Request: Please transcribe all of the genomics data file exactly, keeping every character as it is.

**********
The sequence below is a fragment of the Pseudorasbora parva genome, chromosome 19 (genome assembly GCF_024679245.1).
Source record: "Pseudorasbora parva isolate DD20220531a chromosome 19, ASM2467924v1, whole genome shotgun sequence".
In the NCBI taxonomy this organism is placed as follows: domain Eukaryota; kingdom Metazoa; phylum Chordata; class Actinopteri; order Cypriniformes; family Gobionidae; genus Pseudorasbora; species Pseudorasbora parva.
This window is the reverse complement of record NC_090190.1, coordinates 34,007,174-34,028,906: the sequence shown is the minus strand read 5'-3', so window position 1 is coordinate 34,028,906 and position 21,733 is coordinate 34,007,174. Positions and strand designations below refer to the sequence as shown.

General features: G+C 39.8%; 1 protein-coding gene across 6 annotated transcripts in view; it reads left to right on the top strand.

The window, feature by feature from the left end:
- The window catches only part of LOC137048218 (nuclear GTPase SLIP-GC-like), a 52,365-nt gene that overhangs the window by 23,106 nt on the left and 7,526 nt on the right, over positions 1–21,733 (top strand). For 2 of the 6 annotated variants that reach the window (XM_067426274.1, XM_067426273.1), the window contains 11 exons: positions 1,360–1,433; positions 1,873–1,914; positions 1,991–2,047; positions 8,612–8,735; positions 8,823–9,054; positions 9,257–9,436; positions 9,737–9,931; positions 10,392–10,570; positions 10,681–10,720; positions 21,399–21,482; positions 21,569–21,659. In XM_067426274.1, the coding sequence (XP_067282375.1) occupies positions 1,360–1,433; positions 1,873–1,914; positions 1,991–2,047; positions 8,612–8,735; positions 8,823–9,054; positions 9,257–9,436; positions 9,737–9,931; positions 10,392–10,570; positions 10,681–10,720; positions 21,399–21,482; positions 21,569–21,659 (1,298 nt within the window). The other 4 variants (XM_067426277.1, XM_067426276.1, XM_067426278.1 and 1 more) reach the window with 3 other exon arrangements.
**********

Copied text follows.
The sequence below is a fragment of the Pseudorasbora parva genome, chromosome 19 (genome assembly GCF_024679245.1).
Source record: "Pseudorasbora parva isolate DD20220531a chromosome 19, ASM2467924v1, whole genome shotgun sequence".
In the NCBI taxonomy this organism is placed as follows: domain Eukaryota; kingdom Metazoa; phylum Chordata; class Actinopteri; order Cypriniformes; family Gobionidae; genus Pseudorasbora; species Pseudorasbora parva.
This window is the reverse complement of record NC_090190.1, coordinates 34,007,174-34,028,906: the sequence shown is the minus strand read 5'-3', so window position 1 is coordinate 34,028,906 and position 21,733 is coordinate 34,007,174. Positions and strand designations below refer to the sequence as shown.

General features: G+C 39.8%; 1 protein-coding gene across 6 annotated transcripts in view; it reads left to right on the top strand.

The window, feature by feature from the left end:
- The window catches only part of LOC137048218 (nuclear GTPase SLIP-GC-like), a 52,365-nt gene that overhangs the window by 23,106 nt on the left and 7,526 nt on the right, over positions 1–21,733 (top strand). For 2 of the 6 annotated variants that reach the window (XM_067426274.1, XM_067426273.1), the window contains 11 exons: positions 1,360–1,433; positions 1,873–1,914; positions 1,991–2,047; positions 8,612–8,735; positions 8,823–9,054; positions 9,257–9,436; positions 9,737–9,931; positions 10,392–10,570; positions 10,681–10,720; positions 21,399–21,482; positions 21,569–21,659. In XM_067426274.1, the coding sequence (XP_067282375.1) occupies positions 1,360–1,433; positions 1,873–1,914; positions 1,991–2,047; positions 8,612–8,735; positions 8,823–9,054; positions 9,257–9,436; positions 9,737–9,931; positions 10,392–10,570; positions 10,681–10,720; positions 21,399–21,482; positions 21,569–21,659 (1,298 nt within the window). The other 4 variants (XM_067426277.1, XM_067426276.1, XM_067426278.1 and 1 more) reach the window with 3 other exon arrangements.